One wonders how enthusiastically NBA veterans Edwards, who has two championship rings, and guard Doc Rivers will perform in reserve roles. But coach Mike Schuler plans to start Olden Polynice at center and a possibly rejuvenated Gary Grant, who lost 25 pounds during the off-season, at the point. With guard Ron Harper and forwards Charles Smith, Danny Manning and Ken Norman, the Clips definitely have the talent to be a playoff team, but they still have to find the formula to put it all together.
No team did more extensive off-season remodeling than Atlanta, which parted company with six established NBA players (Rivers, Moses Malone, John Battle, Spud Webb, Tim McCormick and Sidney Moncrief). Star forward Dominique Wilkins admits that adjusting to all the new faces is difficult for him. And it's going to be even more difficult if the young backcourt of Rumeal Robinson and rookie Stacey Augmon can't get him the ball.
Do we shed a tear for Dallas, now that talented frontcourtman Roy Tarpley has taken a called third strike in his battle with drugs and alcohol? Or do we blast the Mavs for staying with the troubled star too long? Dallas had better hope that young Doug Smith can compensate for some of Tarpley's lost talent. If he can't, this will be a franchise on the way down.
One of the best lines of the exhibition season came from New Jersey coach Bill Fitch: "We've got a long way to go just to get us to last year, and last year was good enough to get us into the lottery." So why will the Nets improve on their 26-win season of '90-91? Because Rookie of the Year forward Derrick Coleman will be even better, Anderson will eventually sign and make a difference (not a large one at first, but a difference), and guard Drazen Petrovic will make an impact as a scorer.
Here's one to take to Vegas: Sacramento will improve on its road record of 1-40 last season. (The Kings should be no worse than, say, 5-36.) When the competitive Richmond meshes his game with that of second-year forward Lionel Simmons, and when Webb gets comfortable running the offense, this will be a franchise on the way up.
The team has stuck to its plan of building with young players. And that strategy will begin to pay off this season when holdout guard Sherman Douglas signs, permitting rookie Steve Smith to work his way into the league at a more studied pace.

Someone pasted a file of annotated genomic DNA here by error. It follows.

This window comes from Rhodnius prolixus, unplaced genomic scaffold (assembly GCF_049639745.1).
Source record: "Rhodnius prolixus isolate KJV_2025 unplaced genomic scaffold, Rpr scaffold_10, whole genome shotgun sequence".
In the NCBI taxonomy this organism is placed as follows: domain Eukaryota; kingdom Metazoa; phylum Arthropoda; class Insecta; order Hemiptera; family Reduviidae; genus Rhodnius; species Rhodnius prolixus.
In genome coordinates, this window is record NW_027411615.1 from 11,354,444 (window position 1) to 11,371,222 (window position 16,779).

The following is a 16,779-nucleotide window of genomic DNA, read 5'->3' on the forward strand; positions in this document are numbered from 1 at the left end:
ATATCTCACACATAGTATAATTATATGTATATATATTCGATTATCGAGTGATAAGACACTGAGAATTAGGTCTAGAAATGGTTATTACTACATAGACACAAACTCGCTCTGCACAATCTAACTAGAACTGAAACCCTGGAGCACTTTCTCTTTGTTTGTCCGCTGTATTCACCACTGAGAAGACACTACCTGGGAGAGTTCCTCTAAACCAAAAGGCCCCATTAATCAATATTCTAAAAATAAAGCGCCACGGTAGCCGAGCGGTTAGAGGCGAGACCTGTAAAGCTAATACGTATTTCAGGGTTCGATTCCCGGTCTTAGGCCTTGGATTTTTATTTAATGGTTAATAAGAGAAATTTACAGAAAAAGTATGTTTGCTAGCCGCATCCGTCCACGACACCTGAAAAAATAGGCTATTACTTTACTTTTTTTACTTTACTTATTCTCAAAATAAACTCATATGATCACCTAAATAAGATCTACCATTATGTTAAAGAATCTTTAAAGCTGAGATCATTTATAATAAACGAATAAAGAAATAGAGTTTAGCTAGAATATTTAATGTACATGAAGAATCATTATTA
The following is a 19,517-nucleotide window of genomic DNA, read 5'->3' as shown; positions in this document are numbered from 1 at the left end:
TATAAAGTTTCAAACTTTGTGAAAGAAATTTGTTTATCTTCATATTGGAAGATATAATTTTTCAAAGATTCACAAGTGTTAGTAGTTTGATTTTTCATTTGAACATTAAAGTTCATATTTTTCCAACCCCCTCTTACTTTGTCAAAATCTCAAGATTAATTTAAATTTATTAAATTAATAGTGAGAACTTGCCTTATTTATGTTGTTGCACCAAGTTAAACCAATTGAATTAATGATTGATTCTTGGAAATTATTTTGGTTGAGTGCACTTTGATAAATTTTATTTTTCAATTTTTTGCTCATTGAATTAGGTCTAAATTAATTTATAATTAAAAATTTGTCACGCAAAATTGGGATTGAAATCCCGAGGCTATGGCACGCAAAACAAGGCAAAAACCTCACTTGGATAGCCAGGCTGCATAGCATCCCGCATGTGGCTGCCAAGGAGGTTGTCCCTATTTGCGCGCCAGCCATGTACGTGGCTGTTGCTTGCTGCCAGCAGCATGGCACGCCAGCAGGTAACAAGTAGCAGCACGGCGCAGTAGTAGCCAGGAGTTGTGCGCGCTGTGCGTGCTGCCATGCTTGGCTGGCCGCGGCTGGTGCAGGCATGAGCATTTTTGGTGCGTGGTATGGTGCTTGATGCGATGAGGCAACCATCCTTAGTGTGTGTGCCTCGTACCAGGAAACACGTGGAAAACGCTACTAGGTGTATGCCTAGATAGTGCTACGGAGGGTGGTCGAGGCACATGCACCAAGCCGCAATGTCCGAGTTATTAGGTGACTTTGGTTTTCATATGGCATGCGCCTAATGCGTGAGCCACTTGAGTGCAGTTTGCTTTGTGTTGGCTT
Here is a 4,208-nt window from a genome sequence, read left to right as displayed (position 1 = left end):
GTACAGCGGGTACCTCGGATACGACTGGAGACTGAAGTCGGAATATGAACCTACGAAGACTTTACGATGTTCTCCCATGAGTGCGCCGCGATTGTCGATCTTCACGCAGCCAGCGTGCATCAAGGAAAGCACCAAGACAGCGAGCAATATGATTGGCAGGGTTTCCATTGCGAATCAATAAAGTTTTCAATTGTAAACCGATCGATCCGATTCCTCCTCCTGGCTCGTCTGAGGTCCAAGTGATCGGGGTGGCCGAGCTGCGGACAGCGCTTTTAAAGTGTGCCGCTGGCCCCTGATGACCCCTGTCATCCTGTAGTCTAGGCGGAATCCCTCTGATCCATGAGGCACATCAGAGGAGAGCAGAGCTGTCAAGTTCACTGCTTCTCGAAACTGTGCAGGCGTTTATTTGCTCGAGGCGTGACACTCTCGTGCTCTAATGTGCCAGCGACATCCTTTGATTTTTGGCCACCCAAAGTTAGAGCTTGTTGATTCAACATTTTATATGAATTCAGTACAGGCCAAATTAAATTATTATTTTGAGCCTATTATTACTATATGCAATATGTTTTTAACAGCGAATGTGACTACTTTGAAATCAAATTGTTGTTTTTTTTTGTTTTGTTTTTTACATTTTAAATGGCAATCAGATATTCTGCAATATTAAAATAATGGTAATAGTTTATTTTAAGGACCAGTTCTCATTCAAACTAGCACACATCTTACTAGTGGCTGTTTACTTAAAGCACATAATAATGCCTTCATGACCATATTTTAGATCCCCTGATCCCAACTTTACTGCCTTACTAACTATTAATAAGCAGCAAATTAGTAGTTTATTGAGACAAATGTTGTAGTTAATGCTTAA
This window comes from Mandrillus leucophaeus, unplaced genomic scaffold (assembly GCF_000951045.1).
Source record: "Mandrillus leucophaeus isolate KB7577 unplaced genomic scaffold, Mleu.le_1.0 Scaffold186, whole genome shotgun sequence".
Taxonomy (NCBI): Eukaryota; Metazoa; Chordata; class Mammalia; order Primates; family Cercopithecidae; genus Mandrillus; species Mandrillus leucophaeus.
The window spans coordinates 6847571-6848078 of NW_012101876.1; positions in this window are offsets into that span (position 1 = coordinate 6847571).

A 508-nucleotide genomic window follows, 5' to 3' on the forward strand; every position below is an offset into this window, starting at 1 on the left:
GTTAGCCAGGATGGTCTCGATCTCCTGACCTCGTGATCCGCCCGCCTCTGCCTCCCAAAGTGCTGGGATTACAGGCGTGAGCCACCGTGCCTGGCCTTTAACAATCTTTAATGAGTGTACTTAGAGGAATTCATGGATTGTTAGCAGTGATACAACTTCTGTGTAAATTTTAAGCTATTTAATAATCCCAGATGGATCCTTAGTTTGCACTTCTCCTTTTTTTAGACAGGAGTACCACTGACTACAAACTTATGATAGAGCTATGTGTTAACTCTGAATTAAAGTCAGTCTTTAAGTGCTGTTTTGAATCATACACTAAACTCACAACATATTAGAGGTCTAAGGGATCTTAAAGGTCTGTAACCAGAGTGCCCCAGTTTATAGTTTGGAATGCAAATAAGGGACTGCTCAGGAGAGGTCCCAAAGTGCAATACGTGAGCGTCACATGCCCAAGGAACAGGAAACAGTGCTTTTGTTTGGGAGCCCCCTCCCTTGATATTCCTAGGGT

Coach Matty Guokas had hoped that Roberts would help. But when he reported at 315 pounds and did not deliver much in the exhibition season, it was journeyman center Greg Kite to the fore once again. Barring a vast improvement from swing-man-shooter Dennis Scott, Orlando will not match its 31 wins of last season.
What mastermind in the front office chose this season to unveil the new slogan, "You gotta believe"? What Washington coach Wes Unseld has to believe is that he'll be lucky to win 25 games, five fewer than last year. As this season began, forwards Bernard King and Mark Alarie and rookie guard LaBradford Smith were injured, John Williams had been suspended for being overweight, and Unseld seemed to be losing patience with guard Ledell Hackles. The good news in Washington? Boy, those Redskins really look like a Super Bowl team.
The kind of half-baked, full-court comic relief provided by coach Paul Westhead's shoot-within-four-seconds attack of last season is over, and a plan to build the offense around center Dikembe Mutombo is in place. Pencil this guy in for Rookie of the Year, and pencil in last season's worst team (20-62) for a few more wins.
Former coach Bill Musselman is gone, and so are the shackles around the legs of open-court-oriented point guard Pooh Richardson. Only one hitch—Musselman's boring system was the main reason Minnesota overachieved its way to 29 wins last season. Good luck, new coach Jimmy Rodgers—you're going to need it.